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Washington wine industry battles beetleWashington wine industry battles beetle

An invasive species that feeds on over 300 plants prefers grapevines.

Lee Allen

April 26, 2023

3 Min Read
Japanese beetle
The Japanese beetle feeds on more than 300 plants, with a preference for grapevines.USDA ARS

If you raise grapes for a living and you’ve never met Popillia Japonica, consider yourself lucky as this is not the kind of girl you want to take home to Mom…or your grapevines.

The scientifically named scarab beetle is an invasive species that feeds on foliage, buds, flowers, and fruits of over 300 plants with grapevines at the top of the preferred menu. When they come to visit, they expect supper and are impolite dinner guests who will skeletonize the leaves of some grape varieties or eat completely through the leaves of others.

They’ve made a home throughout American agriculture for over a century since they arrived from Japan in 1916. To say that the half-inch-long shiny green/brown/black pests are ubiquitous is to state the obvious.

The latest infestations causing concern are in Washington where the State Department of Agriculture has identified Yakima and Benton counties as hot spots. WSDA investigators detected and destroyed some 23,000 of the beetles there last year but they have a lot of kin who keep on coming. Japanese beetles are active flyers capable of covering up to five miles with help from the wind.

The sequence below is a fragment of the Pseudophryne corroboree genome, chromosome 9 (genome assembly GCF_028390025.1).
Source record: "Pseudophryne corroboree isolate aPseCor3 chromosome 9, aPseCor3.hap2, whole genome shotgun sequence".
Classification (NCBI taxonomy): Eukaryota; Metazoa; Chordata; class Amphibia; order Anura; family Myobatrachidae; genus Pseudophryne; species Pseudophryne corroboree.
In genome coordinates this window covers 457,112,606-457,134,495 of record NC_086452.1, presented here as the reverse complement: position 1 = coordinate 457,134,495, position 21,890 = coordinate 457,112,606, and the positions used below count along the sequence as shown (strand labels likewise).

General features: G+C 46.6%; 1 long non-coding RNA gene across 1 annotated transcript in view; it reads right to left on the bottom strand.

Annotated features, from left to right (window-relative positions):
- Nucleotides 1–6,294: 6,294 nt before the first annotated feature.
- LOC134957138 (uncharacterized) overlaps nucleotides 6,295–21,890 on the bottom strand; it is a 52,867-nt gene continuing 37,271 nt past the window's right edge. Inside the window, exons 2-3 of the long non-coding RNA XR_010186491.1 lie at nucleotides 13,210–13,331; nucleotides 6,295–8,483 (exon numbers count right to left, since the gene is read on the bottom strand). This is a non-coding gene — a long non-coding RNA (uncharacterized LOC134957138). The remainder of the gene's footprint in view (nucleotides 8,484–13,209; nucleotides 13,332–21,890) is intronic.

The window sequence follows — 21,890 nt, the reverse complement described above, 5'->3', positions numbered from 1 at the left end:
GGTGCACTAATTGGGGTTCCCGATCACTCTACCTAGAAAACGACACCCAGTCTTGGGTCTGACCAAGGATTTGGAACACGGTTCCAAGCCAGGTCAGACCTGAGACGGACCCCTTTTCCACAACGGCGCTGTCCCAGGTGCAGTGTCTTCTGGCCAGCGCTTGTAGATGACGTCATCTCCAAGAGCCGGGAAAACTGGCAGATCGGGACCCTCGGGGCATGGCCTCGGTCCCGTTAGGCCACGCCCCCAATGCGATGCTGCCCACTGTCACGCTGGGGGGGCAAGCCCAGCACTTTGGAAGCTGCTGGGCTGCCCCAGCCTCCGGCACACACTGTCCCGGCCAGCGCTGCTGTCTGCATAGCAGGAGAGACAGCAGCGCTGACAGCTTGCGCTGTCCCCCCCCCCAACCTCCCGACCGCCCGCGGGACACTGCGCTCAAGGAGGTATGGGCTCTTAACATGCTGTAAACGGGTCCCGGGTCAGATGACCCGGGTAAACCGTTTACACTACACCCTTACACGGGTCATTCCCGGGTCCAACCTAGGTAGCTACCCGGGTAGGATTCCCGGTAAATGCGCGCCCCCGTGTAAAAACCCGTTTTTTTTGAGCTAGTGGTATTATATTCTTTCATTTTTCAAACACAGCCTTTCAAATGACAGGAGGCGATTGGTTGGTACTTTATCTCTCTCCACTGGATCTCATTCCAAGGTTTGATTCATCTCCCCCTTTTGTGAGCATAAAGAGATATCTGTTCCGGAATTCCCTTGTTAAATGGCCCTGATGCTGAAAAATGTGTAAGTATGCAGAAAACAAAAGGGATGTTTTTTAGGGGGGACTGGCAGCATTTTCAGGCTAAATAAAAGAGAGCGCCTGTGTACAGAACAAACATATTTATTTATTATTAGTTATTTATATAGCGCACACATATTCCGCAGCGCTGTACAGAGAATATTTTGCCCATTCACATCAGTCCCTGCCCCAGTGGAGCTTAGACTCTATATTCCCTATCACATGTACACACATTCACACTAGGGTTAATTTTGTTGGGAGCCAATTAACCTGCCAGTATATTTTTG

Dependent on property owner consent and allocated funding, ag personnel hope to treat all properties within the trouble zone. Eradication Project Coordinator Camilo Acosta says --- “While there may be highly infested areas that might need a second application, a single visit in late April or early May with the pesticide Acelepryn may be the best option.

“Incredibly destructive” is the way Acosta describes the beetle, adding “the discovery of even one should bring about a high alert.”

The brilliantly colored pests can cause significant damage to grapevines during the peak adult activity period of July through September. Damage usually begins in the upper part of the canopy where established vines can generally tolerate some major damage.Young vines are more susceptible and may become completely defoliated as the beetles skeletonize the leaves of some grape varieties or eat completely through the leaves of others.

Three ways

There are three general ways to get rid of Japanese beetles — removing them directly from plants in small gardens, spraying them with a natural pesticide (soap and water works), and using Japanese beetle traps.

WSDA plans to set traps in Grandview and surrounding areas to detect for further expansion.Over 3,000 traps are planned for that area. WSDA is currently trapping in a grid in Yakima County with more traps set around nurseries in Yakima and Benton counties.

Just as every action produces an equal or opposite reaction, there are pros and cons in setting traps that attract the beetles through pheromone scents. The pro being that the aroma lures beetles into the trap where they can be destroyed. The con being that the pheromone also draws more pests to the site, numerically compounding the problem.

Two thousand of some 3,000 Grandview-area properties were sprayed with insecticide in 2022, the first year of a spraying program.“Properties sprayed last year with the low-risk insecticide will need another application in 2023 to promote the success of our multi-year eradication program,” said WSDA officials.

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Japanese Beetles

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